Value Added Services: Unboxing an Experience
The consumer’s experience with your product is largely influenced by their unboxing experience.
- Is the packaging designed with the brand’s identity in mind?
- How is your product being presented?
The unboxing experience starts well before a package is opened. From the moment a customer picks up the package from their front door step, they are already forming an opinion on your brand. Everything from the type of box you choose, to the designs on the box, even to the packing dunnage used inside the box all influence a customer’s opinion of your brand.
|HiSmile, a teeth whitening company, ships their kits in die-cut boxes. Rather than RSC boxes, which are the traditional shipping box with four flaps, die-cut boxes are highly customizable corrugated cardboard boxes that can be designed to fit any shape or size. This makes unboxing their product similar to opening a chest full of treasure.|
|The Grommet, an online marketplace and product discovery platform, ships their products with specially corrugated graphics. They use their logo and tagline on the brown outside of the box to blend into the background when waiting on a doorstep. A customer is surprised by the pop of blue coating the inside of the box with empowering, bold words like “Creator” and “Innovator” along the flaps.|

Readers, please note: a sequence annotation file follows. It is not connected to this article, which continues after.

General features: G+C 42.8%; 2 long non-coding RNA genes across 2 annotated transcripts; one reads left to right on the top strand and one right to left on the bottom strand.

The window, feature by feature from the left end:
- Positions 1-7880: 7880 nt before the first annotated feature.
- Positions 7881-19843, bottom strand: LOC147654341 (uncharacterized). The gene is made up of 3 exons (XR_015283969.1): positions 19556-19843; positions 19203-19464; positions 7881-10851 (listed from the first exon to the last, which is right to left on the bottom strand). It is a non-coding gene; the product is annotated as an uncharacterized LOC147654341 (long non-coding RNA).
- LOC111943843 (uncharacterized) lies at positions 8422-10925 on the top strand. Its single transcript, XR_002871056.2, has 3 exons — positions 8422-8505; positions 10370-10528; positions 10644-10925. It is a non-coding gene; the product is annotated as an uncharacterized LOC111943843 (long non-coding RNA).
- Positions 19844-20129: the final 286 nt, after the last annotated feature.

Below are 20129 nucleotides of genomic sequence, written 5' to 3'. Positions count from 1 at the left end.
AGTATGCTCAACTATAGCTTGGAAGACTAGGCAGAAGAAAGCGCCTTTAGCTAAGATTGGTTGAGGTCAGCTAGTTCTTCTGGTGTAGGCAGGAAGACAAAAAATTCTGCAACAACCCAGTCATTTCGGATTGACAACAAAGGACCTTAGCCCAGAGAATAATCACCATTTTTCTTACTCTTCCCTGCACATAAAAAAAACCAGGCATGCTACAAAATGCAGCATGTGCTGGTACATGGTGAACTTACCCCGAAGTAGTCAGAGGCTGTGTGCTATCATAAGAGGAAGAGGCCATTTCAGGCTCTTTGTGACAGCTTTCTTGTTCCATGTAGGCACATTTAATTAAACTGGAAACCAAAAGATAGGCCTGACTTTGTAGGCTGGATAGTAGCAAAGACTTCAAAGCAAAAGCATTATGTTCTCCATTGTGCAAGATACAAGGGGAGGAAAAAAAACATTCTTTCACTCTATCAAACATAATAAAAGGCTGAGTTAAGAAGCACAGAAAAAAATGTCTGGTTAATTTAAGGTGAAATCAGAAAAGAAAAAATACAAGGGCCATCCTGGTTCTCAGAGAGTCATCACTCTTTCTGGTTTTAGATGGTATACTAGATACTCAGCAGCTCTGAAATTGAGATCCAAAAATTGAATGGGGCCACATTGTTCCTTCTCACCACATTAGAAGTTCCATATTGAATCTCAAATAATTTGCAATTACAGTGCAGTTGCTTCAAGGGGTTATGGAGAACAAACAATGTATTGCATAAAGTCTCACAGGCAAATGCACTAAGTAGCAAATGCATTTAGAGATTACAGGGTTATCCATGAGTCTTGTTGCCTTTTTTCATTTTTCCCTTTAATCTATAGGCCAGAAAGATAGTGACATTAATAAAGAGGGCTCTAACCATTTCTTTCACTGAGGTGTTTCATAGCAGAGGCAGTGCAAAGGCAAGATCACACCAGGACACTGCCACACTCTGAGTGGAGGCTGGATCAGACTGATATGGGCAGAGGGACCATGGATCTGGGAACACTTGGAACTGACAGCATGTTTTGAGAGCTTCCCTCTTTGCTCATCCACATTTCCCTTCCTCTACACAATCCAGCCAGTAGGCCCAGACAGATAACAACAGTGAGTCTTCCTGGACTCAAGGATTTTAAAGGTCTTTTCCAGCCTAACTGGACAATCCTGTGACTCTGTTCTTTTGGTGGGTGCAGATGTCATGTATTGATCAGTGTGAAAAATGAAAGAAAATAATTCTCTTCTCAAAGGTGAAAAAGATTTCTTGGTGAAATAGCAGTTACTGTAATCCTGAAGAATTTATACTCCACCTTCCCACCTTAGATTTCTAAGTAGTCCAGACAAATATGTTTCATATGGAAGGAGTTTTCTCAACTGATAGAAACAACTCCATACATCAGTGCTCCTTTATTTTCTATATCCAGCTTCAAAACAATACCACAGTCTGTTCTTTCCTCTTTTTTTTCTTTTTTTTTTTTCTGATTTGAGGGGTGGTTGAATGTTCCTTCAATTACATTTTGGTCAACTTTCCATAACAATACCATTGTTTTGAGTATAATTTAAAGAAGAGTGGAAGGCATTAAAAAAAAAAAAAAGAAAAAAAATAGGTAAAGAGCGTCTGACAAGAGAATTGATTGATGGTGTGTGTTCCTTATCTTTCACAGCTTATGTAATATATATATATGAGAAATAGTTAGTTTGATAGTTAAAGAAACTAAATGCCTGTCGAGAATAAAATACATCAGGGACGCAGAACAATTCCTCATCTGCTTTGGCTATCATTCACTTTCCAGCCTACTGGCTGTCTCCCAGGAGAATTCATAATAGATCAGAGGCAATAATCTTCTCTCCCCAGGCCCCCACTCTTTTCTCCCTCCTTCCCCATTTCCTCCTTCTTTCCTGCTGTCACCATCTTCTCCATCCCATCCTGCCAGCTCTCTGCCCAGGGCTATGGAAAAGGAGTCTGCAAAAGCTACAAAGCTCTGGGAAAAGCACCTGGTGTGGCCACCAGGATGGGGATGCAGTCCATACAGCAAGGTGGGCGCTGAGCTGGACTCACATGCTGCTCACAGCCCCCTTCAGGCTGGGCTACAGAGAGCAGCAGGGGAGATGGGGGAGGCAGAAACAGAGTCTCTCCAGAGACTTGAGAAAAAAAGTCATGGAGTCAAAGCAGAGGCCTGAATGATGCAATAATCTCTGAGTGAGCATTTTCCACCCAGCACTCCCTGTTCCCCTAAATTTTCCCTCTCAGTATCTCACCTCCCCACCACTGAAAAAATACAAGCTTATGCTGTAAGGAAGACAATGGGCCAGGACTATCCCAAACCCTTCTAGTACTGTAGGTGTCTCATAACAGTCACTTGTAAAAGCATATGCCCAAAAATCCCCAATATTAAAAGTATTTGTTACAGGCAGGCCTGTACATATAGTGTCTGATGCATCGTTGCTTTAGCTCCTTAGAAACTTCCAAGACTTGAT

|Who Gives a Crap, an environmentally conscious toilet paper merchant, rarely needs to use box dunnage in their shipping boxes. When they do, this brand uses paper dunnage rather than plastic peanuts or plastic air pillows. Customers are reminded of Who Gives a Crap’s eco-friendly stance, even in these small unconscious ways.|
The second part to a quality unboxing experience, after product packaging, is product presentation. Just like with indoor merchandising displays, products should be displayed in ways that attract and engage the customer. This solidifies that the purchase was a good decision, reduces returns, and can even entice shoppers to post user-generated content on their social media of their newly unboxed purchase. Two key things to get right are making sure the product is visible and showcasing the product’s best features.
- Visible – The product(s) shouldn’t be hard to find. The last thing a brand wants is a piece of the product getting thrown out only to be needed later on. If your box includes small trinkets, put these items in the center, surrounded by other products. Wrap everything together with large tissue paper so there aren’t any small spaces for items to hide.
- Showcase the Best Features – Make sure the most exciting feature or product is the first thing a customer sees after unboxing. For apparel companies, make sure the shirt, pants, or jacket is folded so that any visuals, text, or images are facing up. For electronic companies, make sure the smartphone, camera or main electronic is viewed first after opening the box. Any accessories, documentation, and extras can go underneath or in a different section of the same box.
Learn More: Want to stand out from the competition? Let Jay Group’s design and production experts guide you on best practices for value added packaging services or read more about Jay Group’s contract packaging services.